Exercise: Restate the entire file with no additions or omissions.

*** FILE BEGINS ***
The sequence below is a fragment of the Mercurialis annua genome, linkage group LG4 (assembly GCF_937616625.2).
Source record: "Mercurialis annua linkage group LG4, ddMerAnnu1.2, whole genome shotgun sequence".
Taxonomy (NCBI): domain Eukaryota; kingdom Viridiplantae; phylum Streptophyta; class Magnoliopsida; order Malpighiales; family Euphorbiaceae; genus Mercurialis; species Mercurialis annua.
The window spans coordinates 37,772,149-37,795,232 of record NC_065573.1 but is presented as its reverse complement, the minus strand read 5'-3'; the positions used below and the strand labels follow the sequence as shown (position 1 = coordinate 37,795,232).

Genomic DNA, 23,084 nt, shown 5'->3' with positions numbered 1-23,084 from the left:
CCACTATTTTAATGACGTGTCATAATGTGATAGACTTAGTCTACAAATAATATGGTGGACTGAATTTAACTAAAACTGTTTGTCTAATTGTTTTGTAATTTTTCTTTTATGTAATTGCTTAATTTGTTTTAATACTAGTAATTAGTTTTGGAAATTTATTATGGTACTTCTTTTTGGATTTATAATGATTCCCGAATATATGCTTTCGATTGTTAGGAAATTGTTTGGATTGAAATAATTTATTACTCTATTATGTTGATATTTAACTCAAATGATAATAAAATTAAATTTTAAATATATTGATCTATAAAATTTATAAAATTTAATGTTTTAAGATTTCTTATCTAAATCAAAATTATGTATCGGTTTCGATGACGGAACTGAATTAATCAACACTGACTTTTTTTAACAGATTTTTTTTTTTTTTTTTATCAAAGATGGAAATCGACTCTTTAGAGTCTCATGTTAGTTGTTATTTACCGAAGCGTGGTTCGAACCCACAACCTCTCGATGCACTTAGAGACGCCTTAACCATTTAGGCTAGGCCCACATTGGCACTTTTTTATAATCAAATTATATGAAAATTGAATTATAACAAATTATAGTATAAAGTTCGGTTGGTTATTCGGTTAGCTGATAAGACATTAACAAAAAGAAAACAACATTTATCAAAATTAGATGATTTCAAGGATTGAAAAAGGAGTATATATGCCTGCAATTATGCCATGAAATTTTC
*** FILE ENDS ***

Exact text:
The sequence below is a fragment of the Mercurialis annua genome, linkage group LG4 (assembly GCF_937616625.2).
Source record: "Mercurialis annua linkage group LG4, ddMerAnnu1.2, whole genome shotgun sequence".
Taxonomy (NCBI): domain Eukaryota; kingdom Viridiplantae; phylum Streptophyta; class Magnoliopsida; order Malpighiales; family Euphorbiaceae; genus Mercurialis; species Mercurialis annua.
The window spans coordinates 37,772,149-37,795,232 of record NC_065573.1 but is presented as its reverse complement, the minus strand read 5'-3'; the positions used below and the strand labels follow the sequence as shown (position 1 = coordinate 37,795,232).

Genomic DNA, 23,084 nt, shown 5'->3' with positions numbered 1-23,084 from the left:
CCACTATTTTAATGACGTGTCATAATGTGATAGACTTAGTCTACAAATAATATGGTGGACTGAATTTAACTAAAACTGTTTGTCTAATTGTTTTGTAATTTTTCTTTTATGTAATTGCTTAATTTGTTTTAATACTAGTAATTAGTTTTGGAAATTTATTATGGTACTTCTTTTTGGATTTATAATGATTCCCGAATATATGCTTTCGATTGTTAGGAAATTGTTTGGATTGAAATAATTTATTACTCTATTATGTTGATATTTAACTCAAATGATAATAAAATTAAATTTTAAATATATTGATCTATAAAATTTATAAAATTTAATGTTTTAAGATTTCTTATCTAAATCAAAATTATGTATCGGTTTCGATGACGGAACTGAATTAATCAACACTGACTTTTTTTAACAGATTTTTTTTTTTTTTTTTATCAAAGATGGAAATCGACTCTTTAGAGTCTCATGTTAGTTGTTATTTACCGAAGCGTGGTTCGAACCCACAACCTCTCGATGCACTTAGAGACGCCTTAACCATTTAGGCTAGGCCCACATTGGCACTTTTTTATAATCAAATTATATGAAAATTGAATTATAACAAATTATAGTATAAAGTTCGGTTGGTTATTCGGTTAGCTGATAAGACATTAACAAAAAGAAAACAACATTTATCAAAATTAGATGATTTCAAGGATTGAAAAAGGAGTATATATGCCTGCAATTATGCCATGAAATTTTC